For the experimentally inclined cook, the best selection of snake gourd seed varieties can be purchased from Evergreen Seeds in California. Each of these types can be used in many kinds of recipes. For example, the white-skinned varieties often are used in chutneys or dishes calling for coconut milk. Many recipes are available through the Internet from Indian Web sites. One excellent place to look for recipes is The Hindu, India’s national English-language newspaper (go to here and search for “snake gourd”). The only drawback is that some of the local Indian ingredients are not readily available in North America, especially fresh leaves of the curry plant.
But the snake gourd is quite adaptable. It can be stuffed, stir-fried, baked and prepared in the same manner as zucchini. In the recipe on below, I have created a simple curry that can be considered a light side dish for a meal where several types of curry are served. It can make an excellent vegetarian lunch, too, best eaten as a dip or topping on traditional Indian breads
The culture of the snake gourd is similar to that of the cucumber, but for those gardeners who want to grow the gourd and also save seeds, a few tricks are worth knowing. First, this is not a vegetable that can be grown on the ground. You will need a trellis, arbor or chain-link fence to let the plant run free because each vine can grow as long as 20 feet. The support structure must be sturdy, too, because of the fruit’s weight. City gardeners with unsightly walls to cover could use this vegetable as a fast-growing screen, and rooftop gardeners can grow it in tubs if they provide strong overhead trellising for support. Fruit formation is not usually a problem unless you happen to live in areas with cool summer evenings. A damp, rainy climate like the Pacific Northwest also is detrimental.
I would go by this rule of thumb: If you can grow an abundance of lima beans in your area, then you can grow snake gourds. The insects that pollinate limas also like the flowers on snake gourds, so it’s a good idea to plant one near the other.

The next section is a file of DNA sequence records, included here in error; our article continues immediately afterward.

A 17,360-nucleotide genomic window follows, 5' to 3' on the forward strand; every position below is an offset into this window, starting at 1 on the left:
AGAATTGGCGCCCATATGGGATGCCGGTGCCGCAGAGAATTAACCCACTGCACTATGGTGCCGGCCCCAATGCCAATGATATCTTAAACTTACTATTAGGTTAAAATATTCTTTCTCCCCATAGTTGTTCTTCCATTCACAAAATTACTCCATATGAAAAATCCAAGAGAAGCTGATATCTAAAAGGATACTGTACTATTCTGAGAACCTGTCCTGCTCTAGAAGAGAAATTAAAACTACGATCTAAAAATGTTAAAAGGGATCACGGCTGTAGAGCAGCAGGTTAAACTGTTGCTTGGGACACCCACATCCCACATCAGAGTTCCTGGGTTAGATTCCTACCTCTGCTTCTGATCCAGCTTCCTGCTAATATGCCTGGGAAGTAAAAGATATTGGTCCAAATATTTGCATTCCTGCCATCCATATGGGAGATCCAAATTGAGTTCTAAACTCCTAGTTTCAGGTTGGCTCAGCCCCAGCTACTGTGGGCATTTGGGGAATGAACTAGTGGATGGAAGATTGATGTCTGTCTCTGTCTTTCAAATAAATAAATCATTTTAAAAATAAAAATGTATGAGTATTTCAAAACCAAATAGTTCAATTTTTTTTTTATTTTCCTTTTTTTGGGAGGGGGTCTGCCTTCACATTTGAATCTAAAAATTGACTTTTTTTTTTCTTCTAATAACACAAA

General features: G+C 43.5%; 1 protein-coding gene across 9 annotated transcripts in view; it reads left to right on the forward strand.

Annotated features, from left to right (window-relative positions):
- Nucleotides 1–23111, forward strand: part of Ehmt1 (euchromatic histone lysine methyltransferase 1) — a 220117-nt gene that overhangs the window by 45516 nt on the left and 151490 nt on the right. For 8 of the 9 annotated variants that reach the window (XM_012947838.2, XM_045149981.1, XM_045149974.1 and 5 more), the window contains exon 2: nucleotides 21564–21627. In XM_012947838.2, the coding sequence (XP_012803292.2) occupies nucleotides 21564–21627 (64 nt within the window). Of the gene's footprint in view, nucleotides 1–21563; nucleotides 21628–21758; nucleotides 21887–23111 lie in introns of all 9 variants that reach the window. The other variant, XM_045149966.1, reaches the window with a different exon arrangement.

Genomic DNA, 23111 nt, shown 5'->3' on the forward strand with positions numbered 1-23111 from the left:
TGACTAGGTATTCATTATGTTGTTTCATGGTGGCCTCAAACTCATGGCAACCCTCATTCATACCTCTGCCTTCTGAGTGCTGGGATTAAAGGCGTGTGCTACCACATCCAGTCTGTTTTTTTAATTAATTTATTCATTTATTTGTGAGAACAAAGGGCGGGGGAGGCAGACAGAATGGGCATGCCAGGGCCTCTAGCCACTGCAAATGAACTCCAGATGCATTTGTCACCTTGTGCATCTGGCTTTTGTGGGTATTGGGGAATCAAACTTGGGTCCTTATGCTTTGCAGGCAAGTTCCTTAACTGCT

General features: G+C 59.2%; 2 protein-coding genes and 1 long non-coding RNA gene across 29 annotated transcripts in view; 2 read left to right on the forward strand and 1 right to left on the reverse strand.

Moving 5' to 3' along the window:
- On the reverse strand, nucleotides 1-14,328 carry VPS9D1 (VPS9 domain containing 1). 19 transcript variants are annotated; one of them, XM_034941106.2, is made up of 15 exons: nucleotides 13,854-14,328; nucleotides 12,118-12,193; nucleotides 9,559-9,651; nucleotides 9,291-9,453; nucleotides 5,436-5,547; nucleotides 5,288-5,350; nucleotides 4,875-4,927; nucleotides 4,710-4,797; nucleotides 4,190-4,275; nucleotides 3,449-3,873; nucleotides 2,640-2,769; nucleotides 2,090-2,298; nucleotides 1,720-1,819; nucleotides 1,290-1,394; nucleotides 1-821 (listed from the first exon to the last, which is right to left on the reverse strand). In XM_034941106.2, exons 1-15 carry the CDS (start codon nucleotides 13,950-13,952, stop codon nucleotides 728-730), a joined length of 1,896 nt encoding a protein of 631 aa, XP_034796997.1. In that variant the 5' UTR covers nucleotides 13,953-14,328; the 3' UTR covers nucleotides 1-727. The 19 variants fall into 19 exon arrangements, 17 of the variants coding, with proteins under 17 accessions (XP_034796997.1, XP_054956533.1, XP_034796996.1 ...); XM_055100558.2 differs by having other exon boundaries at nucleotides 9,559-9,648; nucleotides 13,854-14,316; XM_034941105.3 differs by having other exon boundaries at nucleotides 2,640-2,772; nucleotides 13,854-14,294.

Fruit set is better in the tropics because particular moths there pollinate the flowers, but the yield of each vine is so high you probably won’t notice this in a more northerly garden. The trick to getting good fruit here is to start the plants early indoors and to plant them out as soon as you can plant beans. The larger the vines the better: I use 6-inch pots so that root disturbance is minimal. This will give them the head start they need in order to set fruit during the hottest part of the summer.
The gourds are ready to eat when they are young, about 40 to 50 days from planting, depending on the weather. For the truly long varieties, this means they are ready at no longer than 16 to 18 inches. There should be few if any developed seeds, and the seed mass should be white. For the short varieties, 6 to 8 inches seems to be the ideal harvest length.
When the fruit is fully ripe, it is inedible, turning orange and crumbling to mush. The ripe, red, gelatinous mass that holds the seeds in place, however, can be used like tomato sauce in cooking or applied to ayurvedic remedies. The ripe seeds themselves are dark gray, and while they are nutritionally equal to cashews or almonds, they should not be consumed by humans due to complex compounds with strong emetic and purgative properties. They do, however, make excellent fodder for livestock.
When saving seed season to season, discard any that are light-colored or white; they will not germinate. Even in India, germination rates for the best seeds hover at about 60 percent, so always keep on hand more seeds than you think you need, and plant extra for precaution. Furthermore, renew your seeds every two or three years; their viability drops off quickly after that.
William Woys Weaver’s Pennsylvania garden is jampacked with delicious, exotic vegetables. He is the author of 100 Vegetables and Where They Came From.